Laurinda’s Rating: 2/5
The 1958 Newbery Medal Winner, Rifles for Watie, is a historical fiction story set during the Civil War. The protagonist, Jefferson Davies Bussey, is a 16-year-old Kansas farmboy when war breaks out. After his father is nearly killed by “bushwackers” – raiders in sympathy with the rebels – Jeff joins the Union army as part of an infantry regiment. He eventually advances to cavalry and then to scout. When on a mission behind enemy lines, Jeff is forced to join Watie’s Cavalry, a regiment of Cherokee Indians who raid the countryside extensively. While there, Jeff comes to realize that the men serving Watie are extremely decent; his conversations with them also reveal that the Cherokees split along internal political lines and their motives bear little resemblance to those of the greater Confederate cause.When his former Union commander appears to sell guns to Watie, Jeff realizes he must escape back to the Union with the intelligence. Although he almost starves to death, and escapes the bloodhound only by wooing it and carrying it with him, he safely returns to Fort Gibson and passes his news on to the new commander. Along with the three friends who joined up at the same time, Jeff musters out safely at the end of the war and returns home.
Jeff begins the book firm in his belief that all the rebels are evil and the union is good. However, his first encounters with Clardy, the officer to whose unit he is assigned, put that notion to the test. Clardy goes so far as to kill a rebel prisoner he’s supposed to be watching; Jeff later finds Clardy was also selling superior guns to the rebels. On the flip side, Jeff also has many positive interactions with rebel families, and, eventually, soldiers. He falls for Lucy Washbourne, whose brother and father serve under Watie, and is nursed back to health from a bout of malaria by a kind rebel family.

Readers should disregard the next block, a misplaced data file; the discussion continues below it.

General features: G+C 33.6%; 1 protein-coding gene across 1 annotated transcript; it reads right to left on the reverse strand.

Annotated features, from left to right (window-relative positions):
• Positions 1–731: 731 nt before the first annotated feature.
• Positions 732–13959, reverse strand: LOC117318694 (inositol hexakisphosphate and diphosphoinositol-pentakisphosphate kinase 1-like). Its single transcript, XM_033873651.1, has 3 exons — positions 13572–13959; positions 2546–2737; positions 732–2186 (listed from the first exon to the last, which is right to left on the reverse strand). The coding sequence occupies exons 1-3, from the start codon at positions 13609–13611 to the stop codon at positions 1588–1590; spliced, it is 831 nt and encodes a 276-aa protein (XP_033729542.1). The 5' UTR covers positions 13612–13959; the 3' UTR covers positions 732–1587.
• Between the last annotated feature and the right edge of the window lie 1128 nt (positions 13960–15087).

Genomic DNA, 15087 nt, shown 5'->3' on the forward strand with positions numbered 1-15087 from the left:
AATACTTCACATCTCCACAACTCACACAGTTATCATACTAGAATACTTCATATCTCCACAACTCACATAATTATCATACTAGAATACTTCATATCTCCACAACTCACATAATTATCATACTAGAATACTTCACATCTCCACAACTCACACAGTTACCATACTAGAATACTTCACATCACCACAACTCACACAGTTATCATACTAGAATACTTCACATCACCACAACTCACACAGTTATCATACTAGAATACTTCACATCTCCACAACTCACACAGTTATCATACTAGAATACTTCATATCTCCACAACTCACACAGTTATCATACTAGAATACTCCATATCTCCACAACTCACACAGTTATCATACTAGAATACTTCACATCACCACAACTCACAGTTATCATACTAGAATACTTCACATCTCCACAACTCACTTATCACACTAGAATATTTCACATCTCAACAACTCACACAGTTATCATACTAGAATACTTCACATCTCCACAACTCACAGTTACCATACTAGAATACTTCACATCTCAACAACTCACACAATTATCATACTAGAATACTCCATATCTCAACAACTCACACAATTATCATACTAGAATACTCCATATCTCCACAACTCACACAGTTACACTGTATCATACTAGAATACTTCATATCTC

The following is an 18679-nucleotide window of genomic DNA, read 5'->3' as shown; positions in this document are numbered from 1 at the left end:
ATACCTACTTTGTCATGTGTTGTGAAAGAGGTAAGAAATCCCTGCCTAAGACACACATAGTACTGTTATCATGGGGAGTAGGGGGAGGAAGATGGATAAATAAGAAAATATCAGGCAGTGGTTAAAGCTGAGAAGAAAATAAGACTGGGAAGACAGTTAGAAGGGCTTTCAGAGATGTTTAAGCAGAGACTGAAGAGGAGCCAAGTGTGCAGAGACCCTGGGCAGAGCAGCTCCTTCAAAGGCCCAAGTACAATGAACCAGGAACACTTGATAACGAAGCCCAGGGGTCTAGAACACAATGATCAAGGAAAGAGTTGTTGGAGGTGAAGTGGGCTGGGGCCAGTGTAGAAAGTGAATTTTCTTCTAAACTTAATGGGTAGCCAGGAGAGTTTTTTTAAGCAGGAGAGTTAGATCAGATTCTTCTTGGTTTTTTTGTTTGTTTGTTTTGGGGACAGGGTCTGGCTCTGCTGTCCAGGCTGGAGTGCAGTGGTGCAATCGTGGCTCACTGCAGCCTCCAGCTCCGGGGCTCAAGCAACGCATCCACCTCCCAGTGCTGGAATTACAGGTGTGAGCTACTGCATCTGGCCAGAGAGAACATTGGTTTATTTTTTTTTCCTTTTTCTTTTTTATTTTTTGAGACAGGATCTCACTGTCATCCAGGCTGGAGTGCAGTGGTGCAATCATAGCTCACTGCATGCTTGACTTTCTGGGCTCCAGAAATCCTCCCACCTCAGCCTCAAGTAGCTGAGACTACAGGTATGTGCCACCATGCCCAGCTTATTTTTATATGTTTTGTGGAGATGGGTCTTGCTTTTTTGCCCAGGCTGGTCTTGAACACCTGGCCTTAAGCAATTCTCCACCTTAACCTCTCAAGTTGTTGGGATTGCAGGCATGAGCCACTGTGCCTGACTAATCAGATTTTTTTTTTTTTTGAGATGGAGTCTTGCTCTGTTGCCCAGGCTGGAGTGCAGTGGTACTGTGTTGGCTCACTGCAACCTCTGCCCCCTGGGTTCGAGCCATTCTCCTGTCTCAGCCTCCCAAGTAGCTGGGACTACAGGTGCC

While the history is well researched and somewhat interesting, the storytelling is lacking. The book is 332 pages, but seemed much longer owing to the painstaking/painful description employed by the author. The “lessons” learned by Jeff are also belabored. By the end, you should have learned that war is bad, good people exist on every side of a conflict, and that politics is by definition complicated. However, there are far better illustrations of these lessons, as well as far more engaging Civil War historical fictions. Although I haven’t reread it in many years, I loved Mr. Lincoln’s Drummer when I was in late grade school. Overall, though there are a number of funny and touching episodes in the book, I recommend you skip this one unless you have a very strong interest in the Civil War as it was fought in the western states.